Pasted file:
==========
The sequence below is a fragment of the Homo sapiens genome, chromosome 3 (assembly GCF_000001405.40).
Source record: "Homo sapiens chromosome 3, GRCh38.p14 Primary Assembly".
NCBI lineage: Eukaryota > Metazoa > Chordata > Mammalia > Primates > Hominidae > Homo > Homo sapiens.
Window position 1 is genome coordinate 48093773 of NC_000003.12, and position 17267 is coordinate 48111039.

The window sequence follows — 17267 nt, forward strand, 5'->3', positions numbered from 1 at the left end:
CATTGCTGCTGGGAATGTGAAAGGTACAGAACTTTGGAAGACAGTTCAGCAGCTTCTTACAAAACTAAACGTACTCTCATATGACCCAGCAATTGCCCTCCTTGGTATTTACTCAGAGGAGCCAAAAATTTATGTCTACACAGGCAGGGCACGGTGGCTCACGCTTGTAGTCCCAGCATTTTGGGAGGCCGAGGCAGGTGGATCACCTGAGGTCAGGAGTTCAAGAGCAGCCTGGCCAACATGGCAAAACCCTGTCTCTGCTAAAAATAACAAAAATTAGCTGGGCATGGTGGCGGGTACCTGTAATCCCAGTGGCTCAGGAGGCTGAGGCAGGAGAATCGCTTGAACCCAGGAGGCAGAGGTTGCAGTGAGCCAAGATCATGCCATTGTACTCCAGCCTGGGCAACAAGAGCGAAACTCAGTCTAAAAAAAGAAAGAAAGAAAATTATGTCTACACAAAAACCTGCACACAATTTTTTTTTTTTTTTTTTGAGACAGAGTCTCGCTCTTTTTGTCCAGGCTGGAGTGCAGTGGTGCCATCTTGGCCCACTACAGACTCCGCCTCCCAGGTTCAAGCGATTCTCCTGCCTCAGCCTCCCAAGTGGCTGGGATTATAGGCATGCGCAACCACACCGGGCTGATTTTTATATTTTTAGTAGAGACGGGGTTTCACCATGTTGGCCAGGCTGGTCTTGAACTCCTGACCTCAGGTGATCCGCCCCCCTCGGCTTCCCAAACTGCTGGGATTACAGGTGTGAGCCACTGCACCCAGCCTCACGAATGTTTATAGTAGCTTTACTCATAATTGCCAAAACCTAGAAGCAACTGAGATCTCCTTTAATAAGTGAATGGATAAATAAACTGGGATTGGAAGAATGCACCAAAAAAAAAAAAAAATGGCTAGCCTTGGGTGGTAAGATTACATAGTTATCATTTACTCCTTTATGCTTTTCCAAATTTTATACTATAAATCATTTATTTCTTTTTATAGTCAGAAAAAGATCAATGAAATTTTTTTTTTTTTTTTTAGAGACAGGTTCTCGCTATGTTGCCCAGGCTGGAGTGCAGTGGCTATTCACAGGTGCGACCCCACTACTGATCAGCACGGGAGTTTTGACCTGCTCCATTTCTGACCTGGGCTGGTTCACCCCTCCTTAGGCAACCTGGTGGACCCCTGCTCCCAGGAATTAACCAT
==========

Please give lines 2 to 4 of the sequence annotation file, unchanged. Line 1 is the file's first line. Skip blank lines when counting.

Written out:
Source record: "Homo sapiens chromosome 3, GRCh38.p14 Primary Assembly".
NCBI lineage: Eukaryota > Metazoa > Chordata > Mammalia > Primates > Hominidae > Homo > Homo sapiens.
Window position 1 is genome coordinate 48093773 of NC_000003.12, and position 17267 is coordinate 48111039.